We all know the Internet changed the way retailers interact with their customers. Most importantly, it gave retailers the ability to learn about how their customers shopped to help target marketing or even determine product mix. Brick and mortar retail, however, has never really had this luxury. Sure, they have tried "give us your email and we'll send you a coupon" promotions to help track behavior, as well as in-store credit cards to keep track of purchase trends, but nothing is quite like the good old cookie. That is until now.
Right now the technology is being tested for US consumption in 2 US malls. Hit the break to find out where and why the management believes the data is important.
The malls are owned and operated by Forest City, a mall management company with locations all over the country. For now they are trying it out in only 2 locations: Promenade Temecula in Temecula, California and Short Pump Town Center in Richmond, Virginia. The technology is in place now and will be tested through the end of the year. Management is being very open about what is happening, though. They have signs all around the mall, like the one above, encouraging people to ask questions.
The number one concern here has been identity security. VP of Marketing, Jane Lisey, said,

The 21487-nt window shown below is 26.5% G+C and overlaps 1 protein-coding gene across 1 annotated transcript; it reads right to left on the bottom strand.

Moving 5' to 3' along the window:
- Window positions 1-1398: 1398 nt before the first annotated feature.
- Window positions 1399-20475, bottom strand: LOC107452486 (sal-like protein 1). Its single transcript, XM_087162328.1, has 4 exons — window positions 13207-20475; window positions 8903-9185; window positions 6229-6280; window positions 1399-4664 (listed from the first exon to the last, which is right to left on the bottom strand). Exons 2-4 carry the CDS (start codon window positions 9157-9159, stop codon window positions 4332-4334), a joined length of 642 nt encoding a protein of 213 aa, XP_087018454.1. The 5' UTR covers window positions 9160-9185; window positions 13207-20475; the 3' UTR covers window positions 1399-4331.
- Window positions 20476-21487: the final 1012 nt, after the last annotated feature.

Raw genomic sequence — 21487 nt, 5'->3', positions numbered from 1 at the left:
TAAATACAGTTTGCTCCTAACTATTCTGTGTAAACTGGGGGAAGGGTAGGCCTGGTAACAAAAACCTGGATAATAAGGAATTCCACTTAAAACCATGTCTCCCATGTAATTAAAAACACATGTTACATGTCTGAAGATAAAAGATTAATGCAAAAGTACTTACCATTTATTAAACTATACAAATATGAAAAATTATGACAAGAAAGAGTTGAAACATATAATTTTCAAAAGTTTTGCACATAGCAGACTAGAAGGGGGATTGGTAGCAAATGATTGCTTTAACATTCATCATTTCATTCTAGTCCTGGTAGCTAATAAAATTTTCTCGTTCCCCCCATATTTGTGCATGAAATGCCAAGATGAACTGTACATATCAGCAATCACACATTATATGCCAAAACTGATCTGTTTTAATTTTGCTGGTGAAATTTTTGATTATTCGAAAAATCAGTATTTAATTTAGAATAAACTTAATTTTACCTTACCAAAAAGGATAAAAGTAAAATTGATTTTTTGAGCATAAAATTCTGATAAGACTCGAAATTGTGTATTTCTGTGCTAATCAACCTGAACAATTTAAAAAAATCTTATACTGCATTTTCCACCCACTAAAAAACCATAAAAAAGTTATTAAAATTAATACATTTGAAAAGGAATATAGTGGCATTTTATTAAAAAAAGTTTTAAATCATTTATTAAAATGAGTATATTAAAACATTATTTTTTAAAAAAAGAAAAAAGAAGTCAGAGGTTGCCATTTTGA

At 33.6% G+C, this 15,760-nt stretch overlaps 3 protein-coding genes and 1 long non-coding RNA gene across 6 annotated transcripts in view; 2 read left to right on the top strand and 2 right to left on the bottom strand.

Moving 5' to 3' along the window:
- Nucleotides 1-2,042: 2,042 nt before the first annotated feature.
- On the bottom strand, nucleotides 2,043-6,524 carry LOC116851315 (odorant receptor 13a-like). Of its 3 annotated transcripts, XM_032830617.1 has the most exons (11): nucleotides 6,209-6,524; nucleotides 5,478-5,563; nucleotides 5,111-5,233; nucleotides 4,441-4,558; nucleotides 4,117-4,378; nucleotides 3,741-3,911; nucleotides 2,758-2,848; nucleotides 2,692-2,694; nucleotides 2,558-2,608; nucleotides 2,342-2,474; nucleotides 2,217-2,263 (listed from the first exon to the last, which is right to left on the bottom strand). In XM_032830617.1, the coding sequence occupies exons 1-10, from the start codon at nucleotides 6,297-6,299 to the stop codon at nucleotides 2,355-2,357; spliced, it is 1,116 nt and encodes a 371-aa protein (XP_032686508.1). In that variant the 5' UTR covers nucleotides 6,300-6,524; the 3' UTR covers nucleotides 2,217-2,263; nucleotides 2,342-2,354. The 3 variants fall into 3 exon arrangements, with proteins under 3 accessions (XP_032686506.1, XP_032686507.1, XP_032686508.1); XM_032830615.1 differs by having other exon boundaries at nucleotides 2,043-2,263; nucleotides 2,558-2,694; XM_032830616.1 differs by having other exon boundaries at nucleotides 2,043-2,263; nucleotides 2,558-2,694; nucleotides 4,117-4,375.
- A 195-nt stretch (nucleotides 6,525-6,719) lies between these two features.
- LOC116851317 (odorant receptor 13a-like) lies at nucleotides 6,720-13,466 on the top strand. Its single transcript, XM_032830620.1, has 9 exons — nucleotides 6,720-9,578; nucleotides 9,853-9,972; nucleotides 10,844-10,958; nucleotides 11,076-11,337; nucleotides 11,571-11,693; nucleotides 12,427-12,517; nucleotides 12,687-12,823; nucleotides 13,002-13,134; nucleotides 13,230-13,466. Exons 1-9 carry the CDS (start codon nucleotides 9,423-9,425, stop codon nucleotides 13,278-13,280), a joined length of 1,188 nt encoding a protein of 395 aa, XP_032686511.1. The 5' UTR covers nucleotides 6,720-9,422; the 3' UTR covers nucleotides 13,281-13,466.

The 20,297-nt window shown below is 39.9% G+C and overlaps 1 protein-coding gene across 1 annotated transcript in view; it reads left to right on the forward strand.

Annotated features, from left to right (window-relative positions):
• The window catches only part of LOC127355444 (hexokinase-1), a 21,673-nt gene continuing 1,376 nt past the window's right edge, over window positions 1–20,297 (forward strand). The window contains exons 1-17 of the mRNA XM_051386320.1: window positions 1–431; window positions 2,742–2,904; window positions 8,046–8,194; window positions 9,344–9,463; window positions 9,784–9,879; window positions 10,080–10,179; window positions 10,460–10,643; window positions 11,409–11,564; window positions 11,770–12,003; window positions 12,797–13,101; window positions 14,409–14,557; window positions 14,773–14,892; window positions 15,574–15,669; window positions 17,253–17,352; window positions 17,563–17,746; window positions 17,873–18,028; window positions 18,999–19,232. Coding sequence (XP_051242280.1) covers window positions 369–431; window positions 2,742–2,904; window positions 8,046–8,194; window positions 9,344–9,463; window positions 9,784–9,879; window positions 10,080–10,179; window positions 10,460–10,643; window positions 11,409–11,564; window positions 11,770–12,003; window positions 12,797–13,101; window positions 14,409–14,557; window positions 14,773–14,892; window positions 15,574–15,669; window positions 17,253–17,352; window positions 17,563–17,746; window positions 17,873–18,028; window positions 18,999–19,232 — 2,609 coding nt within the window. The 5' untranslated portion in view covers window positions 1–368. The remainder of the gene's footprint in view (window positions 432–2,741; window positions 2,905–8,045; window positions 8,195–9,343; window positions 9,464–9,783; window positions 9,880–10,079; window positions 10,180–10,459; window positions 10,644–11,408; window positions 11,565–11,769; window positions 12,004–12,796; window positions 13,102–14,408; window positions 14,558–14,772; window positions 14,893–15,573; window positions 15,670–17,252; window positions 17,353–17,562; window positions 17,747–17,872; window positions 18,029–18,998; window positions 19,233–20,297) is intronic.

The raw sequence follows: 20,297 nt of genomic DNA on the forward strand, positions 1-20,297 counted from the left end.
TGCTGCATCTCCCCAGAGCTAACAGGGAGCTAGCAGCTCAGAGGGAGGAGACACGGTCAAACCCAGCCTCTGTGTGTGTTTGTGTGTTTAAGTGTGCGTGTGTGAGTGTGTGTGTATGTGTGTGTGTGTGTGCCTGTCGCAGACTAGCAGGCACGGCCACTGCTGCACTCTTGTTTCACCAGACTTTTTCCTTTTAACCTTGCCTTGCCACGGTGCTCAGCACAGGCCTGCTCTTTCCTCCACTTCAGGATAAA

Before agreeing to test this technology it was essential to determine and guarantee that the personal information of our shoppers would be completely anonymous to all parties.
Clearly they felt it was a safe technology to go with. It certainly stores less personal information that the face-recognizing smart kiosks (I'm sorry: Experience Centers) that we have seen lately. Not everyone is as convinced these are any better, though. Mark Rasch, director of cybersecurity at CSC, thinks there is still a huge problem. He writes,
Although this mall technology might not identify specific individuals, it raises a bunch of privacy red flags. First, the instant the consumer identifies himself or herself anywhere in the mall (say, by using a credit or debit card to buy something), it is a trivial task to cross reference the cell phone data with the payment data and realize that the person hanging around outside the Victoria's Secret dressing room was your 70-year-old neighbor.
While his concerns are valid, I'm not so sure that "the person hanging around outside the Victoria's Secret dressing room" is really at the mall to spend money.
So, what do you think? Is this anonymous tracking an invasion of privacy or just a way for brick and mortar stores to compete with their online rivals? Let us know in the comments section.